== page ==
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My calendar wasn’t lying. The appointment was there. Mocking me. The standard ding of my iPhone alarm became an ominous melody of doom (or was that just Black Eyed Peas halftime highlights?).

It was time to visit the dentist.

Twice a year, every year, for the past three-plus decades, I’ve been the recipient of the same dental speech. The proper mixture of conjured sweetness and implied judgment must be a pre-requisite for every graduating hygienist. It’s not a long oration. Less words than a Bill Belichick press conference, but equally as intimidating.

“Floss.”

Come on lady! What kind of super hero do you think I am?

But every six months I make another empty promise that lasts for exactly 9 days. And then the night before my next dental shakedown, I find myself frantically rifling through the cosmetic cabinets looking for a strand of that dreaded nylon string. I’m not really a flosser, but give me 10 minutes and a bottle of mouthwash and I’ll convince those professionals I’ve been rehabilitated. Surely they’ll never notice my swollen, bleeding gums.

Don’t you think we can do the same thing to God?

Fake it.

Put on the show.

Cram in some frenetic religious-type activity that makes us feel spiritual again, even if it’s making no long-term difference.

But Jesus longs to be so much more than something we go digging through a cabinet for the night before we need it. His words more than just screen savers, Twitter posts, or something we hear the pastor quote every once in awhile on Sunday morning. Here’s one of the things He had to say:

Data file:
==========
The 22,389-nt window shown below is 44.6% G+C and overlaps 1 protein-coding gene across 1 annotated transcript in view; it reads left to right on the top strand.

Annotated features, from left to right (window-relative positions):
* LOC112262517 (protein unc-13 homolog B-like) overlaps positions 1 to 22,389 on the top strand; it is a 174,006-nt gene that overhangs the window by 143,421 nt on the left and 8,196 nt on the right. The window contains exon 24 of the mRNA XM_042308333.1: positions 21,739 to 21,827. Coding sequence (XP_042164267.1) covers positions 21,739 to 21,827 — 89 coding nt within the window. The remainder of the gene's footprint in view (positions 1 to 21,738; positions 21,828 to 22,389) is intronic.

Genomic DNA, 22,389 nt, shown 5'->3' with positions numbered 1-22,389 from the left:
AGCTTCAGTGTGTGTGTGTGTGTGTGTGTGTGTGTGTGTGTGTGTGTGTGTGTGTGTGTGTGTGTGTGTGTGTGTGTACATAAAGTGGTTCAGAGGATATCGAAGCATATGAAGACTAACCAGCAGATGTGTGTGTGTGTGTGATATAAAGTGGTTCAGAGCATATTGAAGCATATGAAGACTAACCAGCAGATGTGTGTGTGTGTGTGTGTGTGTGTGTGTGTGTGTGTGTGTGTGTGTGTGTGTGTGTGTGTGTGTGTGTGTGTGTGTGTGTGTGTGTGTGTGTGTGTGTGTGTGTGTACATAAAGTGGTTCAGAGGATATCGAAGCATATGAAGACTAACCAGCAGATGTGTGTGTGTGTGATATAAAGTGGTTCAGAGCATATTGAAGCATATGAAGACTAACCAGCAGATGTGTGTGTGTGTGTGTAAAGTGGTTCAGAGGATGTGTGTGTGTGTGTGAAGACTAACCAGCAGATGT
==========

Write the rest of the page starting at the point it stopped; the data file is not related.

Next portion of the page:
“These words I speak to you are not incidental additions to your life, homeowner improvements to your standard of living. They are foundational words, words to build a life on. If you work these words into your life, you are like a smart carpenter who built his house on solid rock. Rain poured down, the river flooded, a tornado hit—but nothing moved that house. It was fixed to the rock.
Mathew 7:24-27 MSG

While I’m at it, maybe I’ll go ahead and start flossing, too (OK, let’s not get carried away).

Ashamed

Erik Cooper —  May 26, 2010 — 3 Comments

Shame comes in all shapes and sizes:

A big zit on your nose.

A past full of brokenness and abuse.

A rip in the seam of your pants.

A failed marriage.

Silly or serious, we’ve all felt it. The exposure of a vulnerability or apparent shortcoming that drives us to run away. To cover up. To hide. And unfortunately, The Church (my church, even me personally) can foster environments of shame, even when we’re not intentionally trying to.

It makes sense. The Church, a place of grace, hope, and unconditional love, is also an environment full of expectations. Standards of behavior naturally emerge in any culture, but engaging in Church culture comes with a built-in assumption of moral superiority. We profess faith in God and innately feel our lives should reflect that (even if we don’t).

And while some shame is understandably innate, some is undeniably overt. We’d be lying to ourselves if we didn’t admit there are many in the Church who willingly use shame as a means to control. To maintain power over people. To protect their personal preferences. To manipulate others towards their desired outcomes.

Innate or overt, when we fall short (which we always do), shame moves in. Becomes a constant companion. And shame is a horrific house guest.